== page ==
“If everything goes as planned, I’ll obtain my master’s in clinical social work sometime around August, 2014. This will mean a lot to me, since I would be the first in my immediate family to have a master’s degree.”

Raised from the age of 2 by relatives in what she describes as humble circumstances in the Entre Rios province of northeastern Argentina, Melgarejo traveled to the Unites States on her own as an exchange student when she was 23.

She put herself through Bergen Community College and Ramapo College, mastering English as she went along and working as a nanny to cover expenses. Today, her proficiency in languages allows her to interact with a United Nations of clientele and staff, she says.

At New Life, she saw the convergence of her job and her academic training as a win-win proposition for herself and for her employers. As part of her field work, she ran a staff development group and brings what she learns in the classroom to her colleagues. “I get a lot of insights in my classes, such as not seeing a client as a person with a disease, but rather to explore what I can do as a professional to reduce the stigma of aging and to educate the general public.”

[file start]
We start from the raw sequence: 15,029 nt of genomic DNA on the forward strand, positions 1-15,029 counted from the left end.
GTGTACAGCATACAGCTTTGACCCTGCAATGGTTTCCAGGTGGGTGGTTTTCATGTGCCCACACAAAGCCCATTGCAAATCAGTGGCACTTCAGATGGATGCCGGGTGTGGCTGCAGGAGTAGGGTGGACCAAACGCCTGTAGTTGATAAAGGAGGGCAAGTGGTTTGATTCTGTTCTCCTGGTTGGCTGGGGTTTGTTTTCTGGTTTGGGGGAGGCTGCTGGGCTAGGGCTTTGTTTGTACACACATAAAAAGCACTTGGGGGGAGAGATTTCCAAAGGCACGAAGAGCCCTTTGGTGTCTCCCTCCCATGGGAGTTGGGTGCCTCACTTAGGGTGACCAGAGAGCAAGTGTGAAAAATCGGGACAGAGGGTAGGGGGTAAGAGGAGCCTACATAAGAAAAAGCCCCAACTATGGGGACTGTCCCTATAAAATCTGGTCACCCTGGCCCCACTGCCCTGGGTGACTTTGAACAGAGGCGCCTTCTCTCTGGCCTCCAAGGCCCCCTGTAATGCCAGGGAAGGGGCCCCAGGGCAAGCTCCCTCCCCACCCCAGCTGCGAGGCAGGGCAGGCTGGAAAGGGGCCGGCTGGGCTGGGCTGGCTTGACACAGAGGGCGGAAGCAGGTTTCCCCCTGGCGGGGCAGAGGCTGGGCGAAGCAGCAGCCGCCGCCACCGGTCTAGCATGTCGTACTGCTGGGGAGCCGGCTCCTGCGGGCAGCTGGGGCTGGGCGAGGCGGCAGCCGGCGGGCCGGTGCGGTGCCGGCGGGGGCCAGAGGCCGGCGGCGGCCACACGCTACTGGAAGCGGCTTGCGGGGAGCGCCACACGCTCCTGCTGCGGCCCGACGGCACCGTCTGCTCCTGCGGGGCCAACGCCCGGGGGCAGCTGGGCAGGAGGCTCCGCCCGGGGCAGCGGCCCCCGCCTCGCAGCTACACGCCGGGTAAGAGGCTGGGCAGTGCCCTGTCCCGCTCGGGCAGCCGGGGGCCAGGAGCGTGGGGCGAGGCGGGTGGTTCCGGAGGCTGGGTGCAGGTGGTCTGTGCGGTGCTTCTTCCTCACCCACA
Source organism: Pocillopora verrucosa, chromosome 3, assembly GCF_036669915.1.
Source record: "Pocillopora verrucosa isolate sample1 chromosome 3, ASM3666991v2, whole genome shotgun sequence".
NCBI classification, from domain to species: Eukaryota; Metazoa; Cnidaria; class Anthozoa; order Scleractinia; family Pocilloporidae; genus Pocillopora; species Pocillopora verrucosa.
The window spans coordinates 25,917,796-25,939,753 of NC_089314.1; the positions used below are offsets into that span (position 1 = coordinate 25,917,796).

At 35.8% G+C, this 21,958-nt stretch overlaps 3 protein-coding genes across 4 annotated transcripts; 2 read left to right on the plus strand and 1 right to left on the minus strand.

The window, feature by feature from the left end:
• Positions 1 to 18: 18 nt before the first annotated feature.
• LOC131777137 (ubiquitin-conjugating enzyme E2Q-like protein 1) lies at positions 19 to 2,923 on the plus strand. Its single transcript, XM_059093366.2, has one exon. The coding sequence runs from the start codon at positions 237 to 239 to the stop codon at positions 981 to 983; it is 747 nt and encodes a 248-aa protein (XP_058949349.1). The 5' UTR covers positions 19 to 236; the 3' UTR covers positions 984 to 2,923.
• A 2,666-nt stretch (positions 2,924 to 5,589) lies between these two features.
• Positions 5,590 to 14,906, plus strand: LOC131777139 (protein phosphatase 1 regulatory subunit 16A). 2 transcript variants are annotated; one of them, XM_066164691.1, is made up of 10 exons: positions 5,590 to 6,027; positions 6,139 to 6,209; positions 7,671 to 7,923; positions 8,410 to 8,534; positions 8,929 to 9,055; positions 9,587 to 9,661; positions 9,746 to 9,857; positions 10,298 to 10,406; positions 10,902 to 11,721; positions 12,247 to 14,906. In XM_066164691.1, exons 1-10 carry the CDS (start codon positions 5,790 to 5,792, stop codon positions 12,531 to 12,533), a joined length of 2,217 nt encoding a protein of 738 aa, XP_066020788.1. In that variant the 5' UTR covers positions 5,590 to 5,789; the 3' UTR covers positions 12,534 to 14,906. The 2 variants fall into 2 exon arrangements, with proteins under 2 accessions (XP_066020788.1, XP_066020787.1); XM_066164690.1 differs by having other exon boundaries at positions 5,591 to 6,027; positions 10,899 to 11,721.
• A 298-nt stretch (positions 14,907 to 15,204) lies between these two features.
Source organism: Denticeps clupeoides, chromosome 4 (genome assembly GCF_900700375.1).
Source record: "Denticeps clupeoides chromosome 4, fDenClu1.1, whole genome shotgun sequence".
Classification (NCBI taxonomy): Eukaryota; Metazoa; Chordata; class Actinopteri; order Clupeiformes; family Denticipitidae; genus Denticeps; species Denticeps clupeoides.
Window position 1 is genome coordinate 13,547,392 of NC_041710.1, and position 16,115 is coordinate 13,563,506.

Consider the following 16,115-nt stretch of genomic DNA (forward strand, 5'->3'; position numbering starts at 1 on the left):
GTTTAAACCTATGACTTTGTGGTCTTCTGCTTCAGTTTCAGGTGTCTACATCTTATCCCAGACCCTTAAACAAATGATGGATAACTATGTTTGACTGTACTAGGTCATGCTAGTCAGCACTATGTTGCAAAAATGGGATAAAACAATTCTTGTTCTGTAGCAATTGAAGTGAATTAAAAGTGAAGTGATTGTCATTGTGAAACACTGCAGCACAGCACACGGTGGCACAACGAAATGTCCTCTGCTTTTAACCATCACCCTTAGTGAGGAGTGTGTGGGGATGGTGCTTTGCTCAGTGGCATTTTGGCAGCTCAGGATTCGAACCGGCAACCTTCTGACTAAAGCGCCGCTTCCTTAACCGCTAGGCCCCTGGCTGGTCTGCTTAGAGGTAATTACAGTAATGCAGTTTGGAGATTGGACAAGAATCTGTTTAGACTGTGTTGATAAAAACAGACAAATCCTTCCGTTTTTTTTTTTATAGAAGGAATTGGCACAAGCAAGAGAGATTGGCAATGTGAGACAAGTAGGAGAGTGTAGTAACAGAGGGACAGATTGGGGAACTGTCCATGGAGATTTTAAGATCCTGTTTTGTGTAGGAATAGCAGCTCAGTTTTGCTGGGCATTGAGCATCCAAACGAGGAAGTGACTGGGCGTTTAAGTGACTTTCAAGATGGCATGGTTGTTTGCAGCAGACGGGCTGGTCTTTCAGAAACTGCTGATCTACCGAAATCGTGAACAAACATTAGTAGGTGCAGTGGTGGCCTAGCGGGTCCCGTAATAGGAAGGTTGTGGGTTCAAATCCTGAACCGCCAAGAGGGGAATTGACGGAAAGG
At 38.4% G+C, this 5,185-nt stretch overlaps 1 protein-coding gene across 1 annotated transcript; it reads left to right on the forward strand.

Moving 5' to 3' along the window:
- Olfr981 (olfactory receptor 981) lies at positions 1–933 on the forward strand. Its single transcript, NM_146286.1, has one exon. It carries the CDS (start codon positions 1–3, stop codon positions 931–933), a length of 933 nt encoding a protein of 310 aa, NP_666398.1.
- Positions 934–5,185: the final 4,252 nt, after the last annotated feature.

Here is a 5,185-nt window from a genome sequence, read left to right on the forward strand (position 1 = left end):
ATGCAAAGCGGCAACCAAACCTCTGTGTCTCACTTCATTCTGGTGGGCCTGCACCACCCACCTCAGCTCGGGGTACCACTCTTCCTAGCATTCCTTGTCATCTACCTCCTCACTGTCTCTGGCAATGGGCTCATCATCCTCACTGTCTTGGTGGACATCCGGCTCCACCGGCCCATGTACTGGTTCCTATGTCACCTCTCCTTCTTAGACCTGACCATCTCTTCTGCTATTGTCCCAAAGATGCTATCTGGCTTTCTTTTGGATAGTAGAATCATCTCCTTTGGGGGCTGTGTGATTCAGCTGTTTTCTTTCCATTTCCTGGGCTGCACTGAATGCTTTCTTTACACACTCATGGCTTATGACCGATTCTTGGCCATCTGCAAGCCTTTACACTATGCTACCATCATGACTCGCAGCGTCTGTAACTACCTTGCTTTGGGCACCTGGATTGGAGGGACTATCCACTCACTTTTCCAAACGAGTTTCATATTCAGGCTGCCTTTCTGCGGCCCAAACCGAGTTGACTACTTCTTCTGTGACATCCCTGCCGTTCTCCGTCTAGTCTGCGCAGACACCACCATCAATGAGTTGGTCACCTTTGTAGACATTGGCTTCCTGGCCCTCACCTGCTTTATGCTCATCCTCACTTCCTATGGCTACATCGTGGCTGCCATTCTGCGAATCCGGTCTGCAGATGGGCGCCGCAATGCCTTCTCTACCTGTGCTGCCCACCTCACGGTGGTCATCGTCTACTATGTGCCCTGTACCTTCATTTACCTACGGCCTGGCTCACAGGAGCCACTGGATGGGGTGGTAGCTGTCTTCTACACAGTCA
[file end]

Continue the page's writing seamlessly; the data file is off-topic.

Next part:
Like Melgarejo, Mark Halliday signed on for the intensive MSW program as a way of expanding his options, particularly the opportunity to work with families and students in a clinical setting.

Feeling unchallenged installing software for a living, Halliday went back to school at night to earn a master’s in organizational psychology from Montclair State University, later serving as an adjunct professor at the school.

Since 2008, he has been an employment specialist with Family Connections. The  nonprofit counseling and family service agency oversees programs in high schools in Maplewood and Bloomfield that help students find jobs, polish their resumes, compose cover letters and hone their interviewing skills.

“I realized over time that the only way to be taken seriously in my field is to get an MSW,” he says. “I shopped around for programs – all I knew for sure was that I didn’t want to go to school at night again. Rutgers had this great program, just the best deal in the world for someone who’s working. Your internship is at your place of employment, performing in another role.”

To fulfill that internship requirement, the Maplewood resident is partnering with the Maplewood Police Department to expand a program called PJD – Prevent Juvenile Delinquency – that brings together parents of teens who have had non-violent brushes with the law such as theft or inappropriate public behavior.

In face-to-face sessions in a Maplewood High School lounge, Halliday will encourage the mothers and fathers to share what’s going on with their children. In turn, he’ll suggest scenarios to help them develop parenting techniques in hopes of enhancing family communications.

“The skills I’m learning in the MSW program are incredibly helpful with this, especially the development theories,” says Halliday, who calls himself “the only Baby Boomer in the room” during his Saturday classes.